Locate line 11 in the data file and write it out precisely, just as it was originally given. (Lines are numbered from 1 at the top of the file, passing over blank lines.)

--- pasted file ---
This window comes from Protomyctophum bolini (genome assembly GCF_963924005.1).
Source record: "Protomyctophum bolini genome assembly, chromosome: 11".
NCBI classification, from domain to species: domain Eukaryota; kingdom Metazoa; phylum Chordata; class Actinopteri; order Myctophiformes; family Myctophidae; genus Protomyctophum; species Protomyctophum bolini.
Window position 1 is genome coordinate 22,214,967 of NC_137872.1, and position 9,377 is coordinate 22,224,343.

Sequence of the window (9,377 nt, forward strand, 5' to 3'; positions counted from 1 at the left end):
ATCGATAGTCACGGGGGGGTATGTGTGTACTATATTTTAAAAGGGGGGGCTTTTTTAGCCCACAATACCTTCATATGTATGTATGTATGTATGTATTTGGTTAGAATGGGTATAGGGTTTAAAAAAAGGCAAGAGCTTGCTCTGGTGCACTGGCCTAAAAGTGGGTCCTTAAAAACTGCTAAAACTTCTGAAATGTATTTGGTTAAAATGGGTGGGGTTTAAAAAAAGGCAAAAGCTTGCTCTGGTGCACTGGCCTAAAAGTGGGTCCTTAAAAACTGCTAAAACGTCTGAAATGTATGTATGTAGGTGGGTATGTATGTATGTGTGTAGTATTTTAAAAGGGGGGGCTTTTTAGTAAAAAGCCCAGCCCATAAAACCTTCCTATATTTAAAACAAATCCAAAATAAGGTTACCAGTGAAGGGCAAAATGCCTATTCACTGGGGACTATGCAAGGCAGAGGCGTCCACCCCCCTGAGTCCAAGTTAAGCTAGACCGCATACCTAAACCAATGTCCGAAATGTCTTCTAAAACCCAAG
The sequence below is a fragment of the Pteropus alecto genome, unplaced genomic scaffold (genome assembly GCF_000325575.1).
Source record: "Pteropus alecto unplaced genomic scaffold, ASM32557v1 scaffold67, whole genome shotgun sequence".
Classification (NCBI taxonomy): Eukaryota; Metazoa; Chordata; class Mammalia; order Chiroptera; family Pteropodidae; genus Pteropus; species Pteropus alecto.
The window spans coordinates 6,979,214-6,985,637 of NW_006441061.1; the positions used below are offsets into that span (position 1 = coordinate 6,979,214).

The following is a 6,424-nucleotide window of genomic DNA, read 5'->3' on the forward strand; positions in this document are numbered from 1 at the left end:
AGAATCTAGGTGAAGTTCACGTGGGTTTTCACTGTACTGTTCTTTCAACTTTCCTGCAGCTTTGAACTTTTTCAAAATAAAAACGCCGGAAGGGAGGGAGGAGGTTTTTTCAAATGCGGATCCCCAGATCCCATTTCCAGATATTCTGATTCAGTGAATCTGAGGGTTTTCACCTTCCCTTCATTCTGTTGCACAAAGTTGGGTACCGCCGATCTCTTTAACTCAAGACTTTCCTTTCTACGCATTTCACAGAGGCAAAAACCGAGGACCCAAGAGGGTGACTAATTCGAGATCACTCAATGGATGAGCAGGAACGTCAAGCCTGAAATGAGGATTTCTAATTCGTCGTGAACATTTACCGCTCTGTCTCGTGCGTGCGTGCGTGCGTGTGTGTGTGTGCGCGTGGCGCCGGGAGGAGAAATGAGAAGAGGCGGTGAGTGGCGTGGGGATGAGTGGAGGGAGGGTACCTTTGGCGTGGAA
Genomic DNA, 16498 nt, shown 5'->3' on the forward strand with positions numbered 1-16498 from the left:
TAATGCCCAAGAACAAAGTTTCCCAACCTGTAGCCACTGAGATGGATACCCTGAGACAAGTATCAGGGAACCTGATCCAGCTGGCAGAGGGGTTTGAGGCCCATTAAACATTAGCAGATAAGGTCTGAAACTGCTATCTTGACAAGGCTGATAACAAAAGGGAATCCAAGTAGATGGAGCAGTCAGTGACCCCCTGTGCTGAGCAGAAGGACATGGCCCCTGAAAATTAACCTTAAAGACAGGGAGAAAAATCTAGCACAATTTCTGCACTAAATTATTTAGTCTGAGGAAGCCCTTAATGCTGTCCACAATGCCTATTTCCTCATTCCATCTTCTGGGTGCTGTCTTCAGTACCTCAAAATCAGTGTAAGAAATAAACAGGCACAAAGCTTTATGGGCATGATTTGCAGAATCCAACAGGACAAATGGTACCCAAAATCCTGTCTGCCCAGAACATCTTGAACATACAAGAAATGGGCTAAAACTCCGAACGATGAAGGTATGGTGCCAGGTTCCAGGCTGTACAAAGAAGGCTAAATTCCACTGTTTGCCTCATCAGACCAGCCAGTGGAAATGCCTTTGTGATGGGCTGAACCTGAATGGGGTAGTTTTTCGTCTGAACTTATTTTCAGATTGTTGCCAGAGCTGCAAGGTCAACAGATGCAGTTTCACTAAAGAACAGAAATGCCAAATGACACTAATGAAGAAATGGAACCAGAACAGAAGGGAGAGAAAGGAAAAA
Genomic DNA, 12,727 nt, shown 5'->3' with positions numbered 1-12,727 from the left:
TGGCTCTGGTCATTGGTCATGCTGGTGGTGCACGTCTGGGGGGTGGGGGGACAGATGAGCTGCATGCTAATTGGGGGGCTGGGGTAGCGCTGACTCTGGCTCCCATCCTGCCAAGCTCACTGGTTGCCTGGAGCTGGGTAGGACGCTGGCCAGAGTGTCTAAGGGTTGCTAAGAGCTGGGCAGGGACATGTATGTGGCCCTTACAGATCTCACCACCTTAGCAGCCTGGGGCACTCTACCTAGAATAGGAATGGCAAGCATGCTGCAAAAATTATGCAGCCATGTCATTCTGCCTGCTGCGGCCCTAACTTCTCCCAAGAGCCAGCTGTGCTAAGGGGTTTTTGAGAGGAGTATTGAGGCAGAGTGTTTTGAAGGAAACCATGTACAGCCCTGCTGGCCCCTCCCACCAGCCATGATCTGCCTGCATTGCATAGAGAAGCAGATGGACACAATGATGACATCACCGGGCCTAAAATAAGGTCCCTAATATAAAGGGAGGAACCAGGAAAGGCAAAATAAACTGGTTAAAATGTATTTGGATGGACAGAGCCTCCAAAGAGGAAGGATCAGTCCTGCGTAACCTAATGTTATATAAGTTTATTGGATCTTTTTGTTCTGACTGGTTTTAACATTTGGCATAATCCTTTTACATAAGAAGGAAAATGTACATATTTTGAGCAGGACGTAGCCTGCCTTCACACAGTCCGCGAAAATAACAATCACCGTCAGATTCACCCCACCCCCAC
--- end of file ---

The following is a 6,424-nucleotide window of genomic DNA, read 5'->3' on the forward strand; positions in this document are numbered from 1 at the left end: